Every generation since the time of Plato, if not before, has recognized that teenagers, in general, feel their parent’s generation are “old fashioned” and overly strict and that they (the younger ones) are far more intelligent. Yet it has been relatively rare for the specific focus of such rebellion to outlast not only the teen years but to continue on through subsequent generations as well. I’ve no formal education in this area, but I would venture a guess that the reason for this rarity is simply due to the fact that on the road to maturity, we experience the natural consequences of what happens when we or others do not follow certain rules of civility, until it finally leads to an “Aha!” moment – and then the cycle begins again with us as the old-fashioned parents instead.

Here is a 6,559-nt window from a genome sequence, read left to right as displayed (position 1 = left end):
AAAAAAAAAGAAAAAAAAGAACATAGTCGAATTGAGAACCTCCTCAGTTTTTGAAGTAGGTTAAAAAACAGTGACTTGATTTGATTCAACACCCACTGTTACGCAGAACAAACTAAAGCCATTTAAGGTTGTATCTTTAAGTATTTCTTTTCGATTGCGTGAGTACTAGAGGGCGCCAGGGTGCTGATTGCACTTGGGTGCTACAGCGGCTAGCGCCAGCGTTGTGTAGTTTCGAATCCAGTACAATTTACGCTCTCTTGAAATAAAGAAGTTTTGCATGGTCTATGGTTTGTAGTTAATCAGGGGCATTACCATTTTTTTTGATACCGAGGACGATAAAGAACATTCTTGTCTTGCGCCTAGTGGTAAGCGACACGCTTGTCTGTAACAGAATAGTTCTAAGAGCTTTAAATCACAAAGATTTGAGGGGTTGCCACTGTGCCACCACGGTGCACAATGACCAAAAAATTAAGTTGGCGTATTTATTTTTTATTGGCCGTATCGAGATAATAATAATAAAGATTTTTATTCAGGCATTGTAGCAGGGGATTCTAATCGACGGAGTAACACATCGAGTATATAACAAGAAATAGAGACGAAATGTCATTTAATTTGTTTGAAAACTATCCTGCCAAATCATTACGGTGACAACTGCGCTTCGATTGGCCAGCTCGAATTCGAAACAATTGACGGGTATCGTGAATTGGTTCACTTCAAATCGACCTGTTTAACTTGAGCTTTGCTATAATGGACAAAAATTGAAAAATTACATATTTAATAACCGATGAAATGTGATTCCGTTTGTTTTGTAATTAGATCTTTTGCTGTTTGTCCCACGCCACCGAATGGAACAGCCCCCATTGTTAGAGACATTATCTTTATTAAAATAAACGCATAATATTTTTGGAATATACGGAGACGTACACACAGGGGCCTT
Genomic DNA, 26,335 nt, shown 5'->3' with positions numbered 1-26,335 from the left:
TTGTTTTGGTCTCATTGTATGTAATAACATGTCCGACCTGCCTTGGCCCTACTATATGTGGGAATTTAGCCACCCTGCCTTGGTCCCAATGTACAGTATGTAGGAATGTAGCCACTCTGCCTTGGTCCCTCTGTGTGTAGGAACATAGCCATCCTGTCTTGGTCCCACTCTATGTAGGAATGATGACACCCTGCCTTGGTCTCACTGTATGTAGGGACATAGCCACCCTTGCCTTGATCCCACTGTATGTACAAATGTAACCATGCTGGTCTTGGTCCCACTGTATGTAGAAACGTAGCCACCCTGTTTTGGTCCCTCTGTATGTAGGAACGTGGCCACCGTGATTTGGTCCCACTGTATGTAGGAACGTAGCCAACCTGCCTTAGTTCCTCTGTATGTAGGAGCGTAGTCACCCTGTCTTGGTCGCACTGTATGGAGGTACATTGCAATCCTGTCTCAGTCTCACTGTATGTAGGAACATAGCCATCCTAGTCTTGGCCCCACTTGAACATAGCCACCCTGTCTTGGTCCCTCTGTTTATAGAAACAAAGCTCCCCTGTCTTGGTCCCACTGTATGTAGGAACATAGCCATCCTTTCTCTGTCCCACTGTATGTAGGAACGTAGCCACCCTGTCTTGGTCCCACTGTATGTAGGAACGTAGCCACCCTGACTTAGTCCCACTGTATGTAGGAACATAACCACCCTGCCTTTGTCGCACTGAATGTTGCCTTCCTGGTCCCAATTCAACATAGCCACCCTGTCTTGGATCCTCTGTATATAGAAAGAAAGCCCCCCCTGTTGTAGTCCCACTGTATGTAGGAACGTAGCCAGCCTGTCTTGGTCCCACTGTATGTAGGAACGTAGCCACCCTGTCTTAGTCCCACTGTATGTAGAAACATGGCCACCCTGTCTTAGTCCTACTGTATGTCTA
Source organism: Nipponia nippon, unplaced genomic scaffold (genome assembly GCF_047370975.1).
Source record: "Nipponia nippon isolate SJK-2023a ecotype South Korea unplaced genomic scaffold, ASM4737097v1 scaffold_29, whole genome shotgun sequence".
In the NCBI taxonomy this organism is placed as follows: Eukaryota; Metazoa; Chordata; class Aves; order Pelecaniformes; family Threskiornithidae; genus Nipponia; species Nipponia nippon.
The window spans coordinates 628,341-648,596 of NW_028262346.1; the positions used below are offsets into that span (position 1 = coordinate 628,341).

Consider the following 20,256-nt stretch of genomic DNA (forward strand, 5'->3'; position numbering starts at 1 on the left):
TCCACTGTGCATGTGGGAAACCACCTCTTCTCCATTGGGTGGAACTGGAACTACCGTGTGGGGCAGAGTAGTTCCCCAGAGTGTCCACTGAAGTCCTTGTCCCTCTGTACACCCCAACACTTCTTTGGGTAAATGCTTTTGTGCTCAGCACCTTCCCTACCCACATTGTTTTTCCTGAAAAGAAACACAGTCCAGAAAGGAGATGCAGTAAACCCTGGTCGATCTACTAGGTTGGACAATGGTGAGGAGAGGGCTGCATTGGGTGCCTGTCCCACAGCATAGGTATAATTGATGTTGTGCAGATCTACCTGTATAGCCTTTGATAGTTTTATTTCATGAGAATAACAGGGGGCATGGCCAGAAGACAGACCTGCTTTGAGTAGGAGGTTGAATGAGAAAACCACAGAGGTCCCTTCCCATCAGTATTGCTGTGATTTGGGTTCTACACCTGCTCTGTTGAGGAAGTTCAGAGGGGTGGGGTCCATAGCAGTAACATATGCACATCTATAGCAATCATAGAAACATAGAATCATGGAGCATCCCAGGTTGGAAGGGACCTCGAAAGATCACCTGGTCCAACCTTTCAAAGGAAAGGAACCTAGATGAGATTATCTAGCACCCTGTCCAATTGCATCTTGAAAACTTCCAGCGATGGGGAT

The rebellion against society that came to the forefront in the 1960’s was far more complicated that this “usual” type of teenage angst and rejection of tradition though, as it included far larger issues such as racial and gender equality, isolationism, responsibility for our neighbors, and even the very existence of God. In reality, those issues had actually been in the making since the 1840’s when Darwin and the Industrial Age gave rise and opportunity to ponder such existential questions. Thereafter, it was only due to the advances in communications technology (i.e. television, transatlantic telephones, etc.) that permitted the questions and debates in response to them, to be shared with the masses. And most spectacularly of all was that, for the first time in history, the masses were largely literate and educated enough to join in the conversation, which in turn forced serious consideration and decisions upon our elders and our governments.